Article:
Wilders: I criticize Putin’s policies, but applaud the way he stands for Russian people
Wilders, who has become a polarizing figure in Europe over his anti-EU and anti-Islam platform, is currently visiting Russia in his capacity as a member of the Dutch Parliament. RT caught up with him for an exclusive interview. Wilder says while he didn’t like a lot of the policies of Russian President Vladimir Putin, but he would like to see a nationalist stance like Putin's in other European nations.
“Vladimir Putin is a leader, whatever you think of him. I criticize a lot of his policies. But I applaud him as I applaud Mr. Trump for being leaders, who are standing there on behalf of the Russian and the American people,” he said. “We lack that kind of leadership in Europe. Europe, being a non-entity, countries combined – almost 30 in our days and still trying to enlarge – where there is a total lack of sense and identity. Therefore I believe Mr. Trump and Mr. Putin are more favorable than our own leaders.”
Wilders is a strong proponent of nationalism and believes the EU has gone a wrong way when it upgraded from an economic union to a political one, stripping national governments of some of their authority. The resulting erosion of control over things like budget or immigration policies to a group of unelected members of the European Commission has proven to be disastrous and a potential existential threat to EU members, he believes. He seeks to steer the Netherlands out of the European Union, the way the UK did with Brexit, but he has yet to win public support for such a dramatic move.
The politician is in Russia with the goal of building bridges in an atmosphere of animosity between Moscow and the West, which he described as dangerous and often irrational.
Russia is “a country that we share a lot with, that we have a lot of common interests with, that I don’t consider as an enemy. There is a lot of enmity, too much enmity. Russia is not our enemy. The Russian people [are] certainly not our enemy. We should understand each other better, work together and not talk in Russophobia or in war time talk,” Wilders said.
He cited a recent example of Halbe Zijlstra, who had to resign as Dutch foreign minister instead of conducting a visit to Russia – a first for a person in that office in several years – after he was caught lying about Putin’s alleged expansionist ambitions. Wilders, whose party pressured Zijlstra to step down, called the incident a disgrace.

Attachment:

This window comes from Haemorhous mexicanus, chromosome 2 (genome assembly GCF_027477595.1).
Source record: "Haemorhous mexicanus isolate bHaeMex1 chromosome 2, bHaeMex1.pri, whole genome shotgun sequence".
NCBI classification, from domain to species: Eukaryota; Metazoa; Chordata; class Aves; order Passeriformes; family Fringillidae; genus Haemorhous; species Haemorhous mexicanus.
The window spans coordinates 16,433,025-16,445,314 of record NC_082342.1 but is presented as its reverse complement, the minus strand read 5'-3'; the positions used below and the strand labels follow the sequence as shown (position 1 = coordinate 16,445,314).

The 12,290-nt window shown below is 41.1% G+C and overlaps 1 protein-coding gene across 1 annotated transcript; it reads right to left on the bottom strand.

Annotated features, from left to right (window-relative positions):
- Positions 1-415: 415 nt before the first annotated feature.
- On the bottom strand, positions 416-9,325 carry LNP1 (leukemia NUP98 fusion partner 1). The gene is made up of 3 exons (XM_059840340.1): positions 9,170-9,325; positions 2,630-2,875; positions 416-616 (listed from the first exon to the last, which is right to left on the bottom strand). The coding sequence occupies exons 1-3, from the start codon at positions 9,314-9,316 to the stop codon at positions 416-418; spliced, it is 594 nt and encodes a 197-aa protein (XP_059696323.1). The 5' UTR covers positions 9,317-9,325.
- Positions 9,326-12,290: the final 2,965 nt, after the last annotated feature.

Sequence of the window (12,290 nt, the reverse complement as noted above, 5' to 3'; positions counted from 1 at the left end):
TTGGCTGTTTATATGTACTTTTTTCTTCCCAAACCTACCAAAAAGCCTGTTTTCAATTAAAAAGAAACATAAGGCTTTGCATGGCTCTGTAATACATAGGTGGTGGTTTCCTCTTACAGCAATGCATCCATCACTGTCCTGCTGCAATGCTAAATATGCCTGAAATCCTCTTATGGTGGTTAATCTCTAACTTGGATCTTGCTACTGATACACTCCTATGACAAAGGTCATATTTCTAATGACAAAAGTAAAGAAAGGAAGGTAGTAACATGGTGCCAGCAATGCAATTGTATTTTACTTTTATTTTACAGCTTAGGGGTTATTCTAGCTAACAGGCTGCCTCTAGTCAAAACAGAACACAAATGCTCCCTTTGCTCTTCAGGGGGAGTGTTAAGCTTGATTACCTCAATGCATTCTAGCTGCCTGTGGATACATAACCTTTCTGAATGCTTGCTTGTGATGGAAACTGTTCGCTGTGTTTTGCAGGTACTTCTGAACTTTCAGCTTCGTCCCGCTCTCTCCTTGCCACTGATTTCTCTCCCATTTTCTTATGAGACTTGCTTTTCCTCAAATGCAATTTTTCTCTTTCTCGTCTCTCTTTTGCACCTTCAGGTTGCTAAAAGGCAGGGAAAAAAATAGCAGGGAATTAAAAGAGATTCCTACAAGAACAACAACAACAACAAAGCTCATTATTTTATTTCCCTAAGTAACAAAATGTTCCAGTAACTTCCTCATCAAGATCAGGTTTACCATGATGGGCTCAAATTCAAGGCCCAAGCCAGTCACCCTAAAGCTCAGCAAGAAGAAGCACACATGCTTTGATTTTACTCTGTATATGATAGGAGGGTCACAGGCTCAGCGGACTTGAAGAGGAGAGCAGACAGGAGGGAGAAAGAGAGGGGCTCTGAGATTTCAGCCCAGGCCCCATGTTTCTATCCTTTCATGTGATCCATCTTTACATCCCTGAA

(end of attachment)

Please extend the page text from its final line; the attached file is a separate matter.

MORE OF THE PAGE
“He had to step down because it was all lies, it was all Russophobia and fake news. That’s not how it will work. If we need Russia and America as allies, we should engage in responsible and adult conversation.”
Wilders believes that a lack of proper conversation is, to a great degree, responsible for what some journalists in the West perceive as Russia starting an arms race. He arrived in Moscow just as Putin announced the development of several weapon systems meant to counter America’s growing anti-ballistic missile capabilities and to ensure Russia’s continued nuclear deterrence against the US.
Putin’s speech “was all about new weaponry and capabilities. I understand, and NATO would do exactly the same. This is how people react. But we should start talking about intentions. If you know anything about the world of security and intelligence, you know that there are two things [that are] important. It’s the military capabilities, but also the intentions. You can have small capabilities, but with wrong intentions you can do a lot of harm. You can have a lot of capabilities, but with good intentions you can do almost no harm,” Wilders said.
The interview touched on many other issues concerning the Netherlands, the EU, Russia and world affairs, ranging from a cultural threat to Europe that Wilders sees in Islam, to his ambition of becoming the Dutch prime minister one day, to the mistakes that he believes Russia and the West have made when building their relationship.